Few studies have addressed this question. Historically, in the medical literature, it was felt that surgery did not improve Barrett’s esophagus. However, some recent small studies suggest that a slight improvement in Barrett’s esophagus may occur after anti-reflux surgery. Overall, the current recommendation is that antireflux surgery is not effective treatment for Barrett’s esophagus.
There really is no data in the medical literature to answer this question. Of all patients with chronic acid reflux, 10% have Barrett’s esophagus, and the risk of getting esophageal cancer with Barrett’s is 0.5% per year (in other words, if 2000 people have acid reflux, 1 person per year will get esophageal cancer). Really, the risk of getting cancer with chronic acid reflux is low but is increased compared to those without acid reflux. For example, of those 2000 people previously mentioned, 80 will get colorectal cancer and 100 women will get breast cancer. Cancer risks need to be kept in perspective. So, the short answer is anti-reflux surgery will not decrease your risk of getting cancer associated with acid reflux and Barrett’s esophagus.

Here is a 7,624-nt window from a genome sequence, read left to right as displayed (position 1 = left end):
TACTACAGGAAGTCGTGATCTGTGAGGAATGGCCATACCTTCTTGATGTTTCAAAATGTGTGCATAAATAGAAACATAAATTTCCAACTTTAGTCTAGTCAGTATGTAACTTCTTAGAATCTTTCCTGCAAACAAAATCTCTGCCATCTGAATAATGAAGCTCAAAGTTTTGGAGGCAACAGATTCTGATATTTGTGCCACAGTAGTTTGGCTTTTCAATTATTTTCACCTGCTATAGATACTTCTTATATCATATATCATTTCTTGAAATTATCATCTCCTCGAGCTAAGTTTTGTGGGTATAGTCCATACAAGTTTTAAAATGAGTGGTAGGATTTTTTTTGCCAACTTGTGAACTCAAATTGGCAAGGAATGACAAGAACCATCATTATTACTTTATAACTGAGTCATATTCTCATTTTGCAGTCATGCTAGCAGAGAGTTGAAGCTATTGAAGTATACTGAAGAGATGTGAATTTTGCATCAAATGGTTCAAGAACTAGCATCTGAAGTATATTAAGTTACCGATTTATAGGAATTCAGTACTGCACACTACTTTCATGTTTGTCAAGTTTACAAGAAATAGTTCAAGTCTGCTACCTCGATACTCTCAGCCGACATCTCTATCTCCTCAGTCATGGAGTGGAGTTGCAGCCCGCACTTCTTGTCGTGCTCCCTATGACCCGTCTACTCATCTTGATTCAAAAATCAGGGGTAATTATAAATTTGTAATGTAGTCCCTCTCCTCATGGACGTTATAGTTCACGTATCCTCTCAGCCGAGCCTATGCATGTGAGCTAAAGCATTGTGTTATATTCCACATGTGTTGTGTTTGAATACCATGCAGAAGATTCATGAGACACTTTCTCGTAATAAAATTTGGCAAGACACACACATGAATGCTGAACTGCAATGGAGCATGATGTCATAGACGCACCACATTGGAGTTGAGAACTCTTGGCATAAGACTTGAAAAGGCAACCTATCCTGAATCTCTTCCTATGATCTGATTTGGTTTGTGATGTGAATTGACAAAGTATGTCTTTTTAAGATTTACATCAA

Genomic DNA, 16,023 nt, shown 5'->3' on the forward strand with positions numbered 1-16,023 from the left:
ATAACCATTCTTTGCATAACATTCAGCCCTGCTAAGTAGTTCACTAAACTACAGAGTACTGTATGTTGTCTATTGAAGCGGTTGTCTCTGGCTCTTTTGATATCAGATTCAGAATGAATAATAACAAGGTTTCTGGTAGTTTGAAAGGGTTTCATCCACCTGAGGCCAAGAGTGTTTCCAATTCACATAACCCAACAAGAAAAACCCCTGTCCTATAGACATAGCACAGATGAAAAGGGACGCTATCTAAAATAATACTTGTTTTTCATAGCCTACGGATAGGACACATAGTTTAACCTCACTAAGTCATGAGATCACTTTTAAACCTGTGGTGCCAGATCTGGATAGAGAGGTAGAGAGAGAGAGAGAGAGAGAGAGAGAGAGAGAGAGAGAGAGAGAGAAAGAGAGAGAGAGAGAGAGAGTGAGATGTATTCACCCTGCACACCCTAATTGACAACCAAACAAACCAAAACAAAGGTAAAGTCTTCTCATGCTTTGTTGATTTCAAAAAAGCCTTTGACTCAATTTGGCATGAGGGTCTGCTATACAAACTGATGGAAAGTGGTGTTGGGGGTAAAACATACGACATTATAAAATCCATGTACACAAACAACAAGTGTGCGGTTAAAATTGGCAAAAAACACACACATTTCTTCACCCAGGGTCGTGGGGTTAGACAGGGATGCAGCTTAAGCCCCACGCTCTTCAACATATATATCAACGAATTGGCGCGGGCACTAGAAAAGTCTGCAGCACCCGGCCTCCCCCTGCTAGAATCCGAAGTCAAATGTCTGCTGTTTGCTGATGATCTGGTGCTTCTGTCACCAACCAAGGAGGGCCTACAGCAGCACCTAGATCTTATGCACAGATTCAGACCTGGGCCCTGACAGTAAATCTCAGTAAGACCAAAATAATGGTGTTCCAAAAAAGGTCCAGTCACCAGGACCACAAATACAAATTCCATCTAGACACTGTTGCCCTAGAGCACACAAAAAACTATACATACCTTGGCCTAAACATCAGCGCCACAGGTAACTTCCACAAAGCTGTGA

By Mortin - Copyright 2009
Last modification 31/12/2009
Will Surgery Improve Barrett’s Esophagus? References